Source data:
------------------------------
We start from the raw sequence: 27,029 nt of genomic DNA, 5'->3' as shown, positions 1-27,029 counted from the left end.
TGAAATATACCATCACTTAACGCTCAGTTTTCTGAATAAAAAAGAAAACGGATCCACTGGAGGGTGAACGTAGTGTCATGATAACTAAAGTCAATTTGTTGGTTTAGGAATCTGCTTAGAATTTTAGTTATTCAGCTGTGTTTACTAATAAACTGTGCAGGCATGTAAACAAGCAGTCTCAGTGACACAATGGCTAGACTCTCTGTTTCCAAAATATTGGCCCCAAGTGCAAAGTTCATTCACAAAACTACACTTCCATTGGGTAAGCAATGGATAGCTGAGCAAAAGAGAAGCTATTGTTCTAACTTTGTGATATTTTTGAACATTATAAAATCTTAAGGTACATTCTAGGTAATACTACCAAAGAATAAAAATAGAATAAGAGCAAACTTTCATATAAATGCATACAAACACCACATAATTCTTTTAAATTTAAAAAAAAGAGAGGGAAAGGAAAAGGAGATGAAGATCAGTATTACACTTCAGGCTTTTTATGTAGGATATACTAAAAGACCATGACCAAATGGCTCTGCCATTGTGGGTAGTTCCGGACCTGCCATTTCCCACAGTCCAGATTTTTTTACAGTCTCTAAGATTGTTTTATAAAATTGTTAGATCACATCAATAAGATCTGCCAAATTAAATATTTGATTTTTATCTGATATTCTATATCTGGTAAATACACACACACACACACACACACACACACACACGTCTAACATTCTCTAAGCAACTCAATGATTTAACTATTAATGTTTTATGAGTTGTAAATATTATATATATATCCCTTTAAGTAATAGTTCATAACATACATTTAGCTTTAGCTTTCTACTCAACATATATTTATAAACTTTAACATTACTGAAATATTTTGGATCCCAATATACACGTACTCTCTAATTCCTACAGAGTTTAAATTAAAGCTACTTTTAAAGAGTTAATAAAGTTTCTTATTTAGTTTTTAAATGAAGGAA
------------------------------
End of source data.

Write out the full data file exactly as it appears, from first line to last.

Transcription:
We start from the raw sequence: 27,029 nt of genomic DNA, 5'->3' as shown, positions 1-27,029 counted from the left end.
TGAAATATACCATCACTTAACGCTCAGTTTTCTGAATAAAAAAGAAAACGGATCCACTGGAGGGTGAACGTAGTGTCATGATAACTAAAGTCAATTTGTTGGTTTAGGAATCTGCTTAGAATTTTAGTTATTCAGCTGTGTTTACTAATAAACTGTGCAGGCATGTAAACAAGCAGTCTCAGTGACACAATGGCTAGACTCTCTGTTTCCAAAATATTGGCCCCAAGTGCAAAGTTCATTCACAAAACTACACTTCCATTGGGTAAGCAATGGATAGCTGAGCAAAAGAGAAGCTATTGTTCTAACTTTGTGATATTTTTGAACATTATAAAATCTTAAGGTACATTCTAGGTAATACTACCAAAGAATAAAAATAGAATAAGAGCAAACTTTCATATAAATGCATACAAACACCACATAATTCTTTTAAATTTAAAAAAAAGAGAGGGAAAGGAAAAGGAGATGAAGATCAGTATTACACTTCAGGCTTTTTATGTAGGATATACTAAAAGACCATGACCAAATGGCTCTGCCATTGTGGGTAGTTCCGGACCTGCCATTTCCCACAGTCCAGATTTTTTTACAGTCTCTAAGATTGTTTTATAAAATTGTTAGATCACATCAATAAGATCTGCCAAATTAAATATTTGATTTTTATCTGATATTCTATATCTGGTAAATACACACACACACACACACACACACACACACACGTCTAACATTCTCTAAGCAACTCAATGATTTAACTATTAATGTTTTATGAGTTGTAAATATTATATATATATCCCTTTAAGTAATAGTTCATAACATACATTTAGCTTTAGCTTTCTACTCAACATATATTTATAAACTTTAACATTACTGAAATATTTTGGATCCCAATATACACGTACTCTCTAATTCCTACAGAGTTTAAATTAAAGCTACTTTTAAAGAGTTAATAAAGTTTCTTATTTAGTTTTTAAATGAAGGAA